This Week's View

by Deanna Lee Birkholm

December 1st, 2003

He Stood Upon The Bobbing Deck Casting Blindly, What the Heck

Our recent trip to South Andros had some wonderful times, and (well other than not fishing for 2 days because our bag was missing) some frustration which turned into an interesting opportunity to learn something else.

The next to last day was very windy, Uncle Don's guide, Herman Bain, is based on North Andros and the trip across the byte is about a mile. Herman, who is an excellent seaman, started across and turned back. None of us fished that day. We could have fished from the dock, but really, it just wasn't fly rod weather.

The next day was our last day to fish, we were leaving early the following morning. So even though we knew it wasn't going to be easy, the decision was to fish. The wind was still blowing, but down to about 35 mph, and we all thought if we stayed on the south side we wouldn't be in much danger, and might even see a fish.

Uncle Don had mentioned on another day he got frustrated and was just blind casting toward mangrove roots or any structure. He connected with a couple of mangrove snappers (good eating) and had fun with them. In fact, his guide even dug one out of a coral cave when it hid upon seeing a large barracuda.

Our guide, Gary Francis, did know of some inside channels where we could get out of the wind and where the bottom wasn't riled. We saw some VERY big bonefish but missed shots at them. Eventually we came out on the flat itself, and the bottom was riled so visibility was quite limited.

So my husband, JC, discussed our options with our guide Gary. When JC had the opportunity he was blind casting ahead of us. We had no idea of what might take the fly. I must say that was interesting in itself - the variety of fish there is a big difference from what we have available up here in cold water. In the many times we have been bonefishing, occasionally under poor conditions, no guide ever suggested standing on the deck and casting to see what the gods might offer. We were caught in a couple of squalls, got drenched (it was warm, we dried fast) and at one point it was rough enough that JC stood in the boat casting instead of on the deck.

We did catch a couple of bonefish that day, regardless of the poor conditions - and JC caught a barracuda, lost a mangrove snapper, and had a needlefish bite off his fly. Eventually we were both just tired out and told our guide to head for the dock. Not a perfect ending, but we didn't get skunked either.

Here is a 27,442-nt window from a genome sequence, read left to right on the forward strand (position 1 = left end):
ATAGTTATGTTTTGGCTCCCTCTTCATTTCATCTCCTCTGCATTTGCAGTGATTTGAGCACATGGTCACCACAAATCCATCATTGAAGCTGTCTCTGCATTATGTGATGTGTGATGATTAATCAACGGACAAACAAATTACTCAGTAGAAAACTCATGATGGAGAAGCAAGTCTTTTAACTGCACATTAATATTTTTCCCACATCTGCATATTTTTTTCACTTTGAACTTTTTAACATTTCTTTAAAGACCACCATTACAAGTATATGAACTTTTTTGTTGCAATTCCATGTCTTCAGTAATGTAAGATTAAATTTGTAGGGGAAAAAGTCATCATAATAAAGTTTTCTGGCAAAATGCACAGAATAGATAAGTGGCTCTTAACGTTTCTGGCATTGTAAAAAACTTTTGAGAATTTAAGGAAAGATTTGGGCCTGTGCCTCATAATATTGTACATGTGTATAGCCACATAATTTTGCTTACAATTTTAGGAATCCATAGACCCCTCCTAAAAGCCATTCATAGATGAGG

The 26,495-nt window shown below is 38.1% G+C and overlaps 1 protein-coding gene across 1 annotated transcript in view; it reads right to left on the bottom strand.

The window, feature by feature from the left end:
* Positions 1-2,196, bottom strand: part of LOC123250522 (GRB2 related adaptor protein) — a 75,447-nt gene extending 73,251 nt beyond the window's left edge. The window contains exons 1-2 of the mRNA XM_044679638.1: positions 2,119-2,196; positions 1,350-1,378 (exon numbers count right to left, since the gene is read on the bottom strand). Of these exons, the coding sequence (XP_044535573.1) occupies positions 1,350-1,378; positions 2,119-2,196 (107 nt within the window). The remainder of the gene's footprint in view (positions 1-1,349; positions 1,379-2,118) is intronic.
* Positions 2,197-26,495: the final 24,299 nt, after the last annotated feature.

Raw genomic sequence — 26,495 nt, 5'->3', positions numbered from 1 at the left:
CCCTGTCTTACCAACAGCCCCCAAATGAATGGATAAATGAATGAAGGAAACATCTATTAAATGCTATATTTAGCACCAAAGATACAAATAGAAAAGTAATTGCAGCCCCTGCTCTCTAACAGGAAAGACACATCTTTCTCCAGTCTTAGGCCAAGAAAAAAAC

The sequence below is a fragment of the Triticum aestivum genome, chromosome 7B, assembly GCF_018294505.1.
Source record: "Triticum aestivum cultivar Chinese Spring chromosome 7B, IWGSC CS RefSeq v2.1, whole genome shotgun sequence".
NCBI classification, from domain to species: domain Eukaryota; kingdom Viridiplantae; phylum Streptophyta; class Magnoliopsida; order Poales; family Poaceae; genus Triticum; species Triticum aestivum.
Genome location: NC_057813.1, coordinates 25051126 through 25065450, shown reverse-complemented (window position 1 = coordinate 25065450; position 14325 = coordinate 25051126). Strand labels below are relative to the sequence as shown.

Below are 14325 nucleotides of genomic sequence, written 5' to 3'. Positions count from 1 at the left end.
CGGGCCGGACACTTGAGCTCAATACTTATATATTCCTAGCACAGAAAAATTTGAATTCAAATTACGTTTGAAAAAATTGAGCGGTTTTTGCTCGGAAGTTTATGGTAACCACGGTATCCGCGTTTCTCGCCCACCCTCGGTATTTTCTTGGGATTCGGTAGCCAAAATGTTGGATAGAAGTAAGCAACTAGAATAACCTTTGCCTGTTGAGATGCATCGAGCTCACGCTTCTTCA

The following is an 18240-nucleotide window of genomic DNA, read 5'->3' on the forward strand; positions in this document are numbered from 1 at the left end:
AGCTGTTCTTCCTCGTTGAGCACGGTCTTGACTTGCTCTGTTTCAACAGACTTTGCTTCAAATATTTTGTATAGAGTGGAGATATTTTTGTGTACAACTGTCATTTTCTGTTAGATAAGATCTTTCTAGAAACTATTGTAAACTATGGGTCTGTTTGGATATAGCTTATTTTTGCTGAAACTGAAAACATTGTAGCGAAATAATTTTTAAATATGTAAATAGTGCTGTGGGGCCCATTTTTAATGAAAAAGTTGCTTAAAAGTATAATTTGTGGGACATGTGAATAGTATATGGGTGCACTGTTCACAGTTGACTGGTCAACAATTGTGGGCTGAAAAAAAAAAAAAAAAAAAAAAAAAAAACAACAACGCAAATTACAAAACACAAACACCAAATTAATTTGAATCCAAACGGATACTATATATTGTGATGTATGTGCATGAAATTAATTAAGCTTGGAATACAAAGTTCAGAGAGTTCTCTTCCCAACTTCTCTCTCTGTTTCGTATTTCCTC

In an email, Capt. Scud Yates mentioned he hadn't heard enough about the actual fishing on this trip, and that for him, bonefish and tarpon were as close to pure sex as fishing ever gets.

I've only caught one tarpon, and that was many years ago. The parts I remember was the take and the initial run. I had never seen anything like it and was in absolute awe. I also remember the rod was far too soft to efficiently land the fish, it was about 60 pounds, and my ex-husband ended up bringing it in. There is a difference between dry fly fishing and fishing for saltwater fish - but some of the sameness certainly is in the take - and casting to a fish you can see. However, I have to say the speed of bonefish still amazes me. One of our friends who has fished steelhead and bonz made the comment, "Tied tail to tail, a bonefish will strip the scales off a steelhead in nothing flat!" I believe that.

Is fishing in the Carribean a romantic dream? For many I'm sure - and there is certainly something to be said about big fish in warm water who suck up your fly and take off for parts unknown.

I'll close this with JC's big fish story.

We're drifting across a shallow flat, wind at our backs, about 30 mph, and JC has been blind casting ahead of us. Long casts with the wind sailing the fly line zinging it out. The guide says, "Big Bonefish! Twelve o'clock!" We see it! It has JC's fly in it's mouth!

It's swimming toward us...we're drifting toward it. (Oh yes, he had three buddies with him, about the same size, 14 pound range.) JC is stripping line as fast as he can...nothing happens. He keeps stripping. The fish keeps swimming toward us. It's dragging the fly line behind it. Strip some more. Finally, JC puts the reel under his arm pit and is stripping with both hands!

The fish swims directly up to the boat, spits out the fly and continued on his way. JC never had control of the line to set the hook. So the big fish story is just that, a story.

We've talked about it several times since we've come back - and there doesn't seem to have been any fix for the situation. I remember asking old David Pinter at Deep Water Key, what to do when a bonefish swam directly at me instead of taking off in another direction. He looked at me, and just laughed.

We may laugh later. ~ The LadyFisher

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